Letter from Edmund Gosse to Thomas Hardy, 1 April 1897

[Page 1]

29, Delamere Terrace

Westbourne Square.W.

My dear Hardy

It was the "World" which maddened me into taking up the cudgels in "the St. J.G." Tell me whether the letter, which I sent you last night, has cheered you up at all? Sheer unjust de­traction does lower one's vitality for the moment; it is an actual poison. My impression is that that review was written by some smart [Page 2] feather-headed woman, grinding some axe of her own. If one only knew who wrote these things, very often the whole sting of them would fade away. For instance, the review of "Tess" which annoyed us all so much, as soon as one found out that Mrs Andrew Lang had written it, - what did it matter? I dread more than any other [Page 3] "sign of the times" the prominence which women are getting in journalism, because women who scribble are always ignorant, generally malevolent, and entirely unscrupulous. That responsibility to keep high the standard of the Best, for its own sake, which is the very spirit & blood of an artist-man, seems to [Page 4] be incomprehensible to a woman.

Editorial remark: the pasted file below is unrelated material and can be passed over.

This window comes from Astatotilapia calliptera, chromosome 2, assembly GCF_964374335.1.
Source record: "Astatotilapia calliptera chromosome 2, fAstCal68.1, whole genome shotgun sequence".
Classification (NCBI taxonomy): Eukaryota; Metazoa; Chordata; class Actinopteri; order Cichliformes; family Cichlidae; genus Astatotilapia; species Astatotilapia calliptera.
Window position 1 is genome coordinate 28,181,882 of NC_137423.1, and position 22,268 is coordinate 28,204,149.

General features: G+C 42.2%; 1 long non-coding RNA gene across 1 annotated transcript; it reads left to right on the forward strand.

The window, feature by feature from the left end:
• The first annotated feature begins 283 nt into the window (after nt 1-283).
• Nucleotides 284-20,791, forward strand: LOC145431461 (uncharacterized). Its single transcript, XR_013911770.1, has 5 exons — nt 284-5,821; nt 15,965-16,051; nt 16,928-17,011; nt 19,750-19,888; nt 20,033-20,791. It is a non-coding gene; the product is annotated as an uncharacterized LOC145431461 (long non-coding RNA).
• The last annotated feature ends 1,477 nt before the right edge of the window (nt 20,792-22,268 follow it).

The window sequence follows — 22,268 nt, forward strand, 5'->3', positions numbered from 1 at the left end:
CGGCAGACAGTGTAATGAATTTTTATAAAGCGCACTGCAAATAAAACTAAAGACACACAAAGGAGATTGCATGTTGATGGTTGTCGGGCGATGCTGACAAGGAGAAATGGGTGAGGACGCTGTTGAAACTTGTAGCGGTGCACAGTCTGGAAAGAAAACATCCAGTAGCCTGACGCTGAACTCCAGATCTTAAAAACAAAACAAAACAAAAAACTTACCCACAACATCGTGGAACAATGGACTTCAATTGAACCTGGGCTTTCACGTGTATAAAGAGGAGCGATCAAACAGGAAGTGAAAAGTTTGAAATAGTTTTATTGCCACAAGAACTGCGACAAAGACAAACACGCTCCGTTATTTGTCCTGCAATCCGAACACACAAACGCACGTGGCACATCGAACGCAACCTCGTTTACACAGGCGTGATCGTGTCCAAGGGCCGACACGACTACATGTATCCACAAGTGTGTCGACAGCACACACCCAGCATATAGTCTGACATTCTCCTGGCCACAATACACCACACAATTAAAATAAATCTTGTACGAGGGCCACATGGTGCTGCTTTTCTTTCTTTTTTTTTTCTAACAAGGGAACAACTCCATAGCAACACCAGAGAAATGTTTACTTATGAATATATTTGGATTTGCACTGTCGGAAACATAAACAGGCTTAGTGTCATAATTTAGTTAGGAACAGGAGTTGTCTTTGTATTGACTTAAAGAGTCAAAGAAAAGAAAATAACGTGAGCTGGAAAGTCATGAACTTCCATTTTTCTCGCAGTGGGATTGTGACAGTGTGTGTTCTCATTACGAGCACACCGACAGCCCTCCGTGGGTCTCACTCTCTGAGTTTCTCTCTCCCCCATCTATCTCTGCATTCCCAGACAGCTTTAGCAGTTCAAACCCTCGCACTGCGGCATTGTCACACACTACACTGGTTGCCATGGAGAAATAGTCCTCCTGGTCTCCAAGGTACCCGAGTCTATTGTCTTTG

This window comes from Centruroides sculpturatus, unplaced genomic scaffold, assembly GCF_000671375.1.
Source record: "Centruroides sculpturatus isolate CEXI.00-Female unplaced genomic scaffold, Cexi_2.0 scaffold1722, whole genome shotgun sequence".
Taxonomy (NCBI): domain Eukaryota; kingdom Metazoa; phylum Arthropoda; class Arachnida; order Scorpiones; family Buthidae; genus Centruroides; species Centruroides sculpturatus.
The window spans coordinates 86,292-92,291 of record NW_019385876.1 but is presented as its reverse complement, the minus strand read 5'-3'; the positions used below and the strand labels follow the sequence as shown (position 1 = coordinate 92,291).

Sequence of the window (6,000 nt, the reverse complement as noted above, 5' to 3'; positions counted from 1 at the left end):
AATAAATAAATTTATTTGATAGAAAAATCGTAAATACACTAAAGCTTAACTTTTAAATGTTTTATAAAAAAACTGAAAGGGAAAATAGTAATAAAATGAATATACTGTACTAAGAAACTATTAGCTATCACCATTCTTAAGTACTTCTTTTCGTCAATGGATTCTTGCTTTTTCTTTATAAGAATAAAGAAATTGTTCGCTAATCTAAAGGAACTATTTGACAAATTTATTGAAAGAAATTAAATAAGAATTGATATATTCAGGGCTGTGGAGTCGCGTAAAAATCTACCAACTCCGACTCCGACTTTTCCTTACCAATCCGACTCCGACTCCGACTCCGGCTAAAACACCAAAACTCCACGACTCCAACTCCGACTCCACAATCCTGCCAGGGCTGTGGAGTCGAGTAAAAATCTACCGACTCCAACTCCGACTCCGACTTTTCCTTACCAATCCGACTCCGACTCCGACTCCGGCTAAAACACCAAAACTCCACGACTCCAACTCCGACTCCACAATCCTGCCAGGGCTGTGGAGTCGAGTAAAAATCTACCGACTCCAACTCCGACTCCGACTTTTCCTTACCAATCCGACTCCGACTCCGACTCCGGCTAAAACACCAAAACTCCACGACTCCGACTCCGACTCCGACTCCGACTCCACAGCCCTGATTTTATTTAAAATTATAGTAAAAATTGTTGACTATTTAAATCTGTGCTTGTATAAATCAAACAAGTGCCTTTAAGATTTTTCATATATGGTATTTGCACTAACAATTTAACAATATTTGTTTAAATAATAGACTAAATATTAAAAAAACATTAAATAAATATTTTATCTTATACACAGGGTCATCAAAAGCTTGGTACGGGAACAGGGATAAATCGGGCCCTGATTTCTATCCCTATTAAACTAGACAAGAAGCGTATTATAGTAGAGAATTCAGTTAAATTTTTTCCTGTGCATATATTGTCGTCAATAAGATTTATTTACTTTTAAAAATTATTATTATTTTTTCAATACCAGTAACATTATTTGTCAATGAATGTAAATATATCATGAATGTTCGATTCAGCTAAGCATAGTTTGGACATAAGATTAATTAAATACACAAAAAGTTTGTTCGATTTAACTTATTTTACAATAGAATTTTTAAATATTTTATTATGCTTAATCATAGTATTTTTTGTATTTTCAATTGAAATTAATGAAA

Ever yours sincerely

Edmund Gosse

When, at the end of my second article, I spoke of "the Amelias & the Marcias," I meant Fielding's & your ^Mrs^ Humphry Ward's, not yours.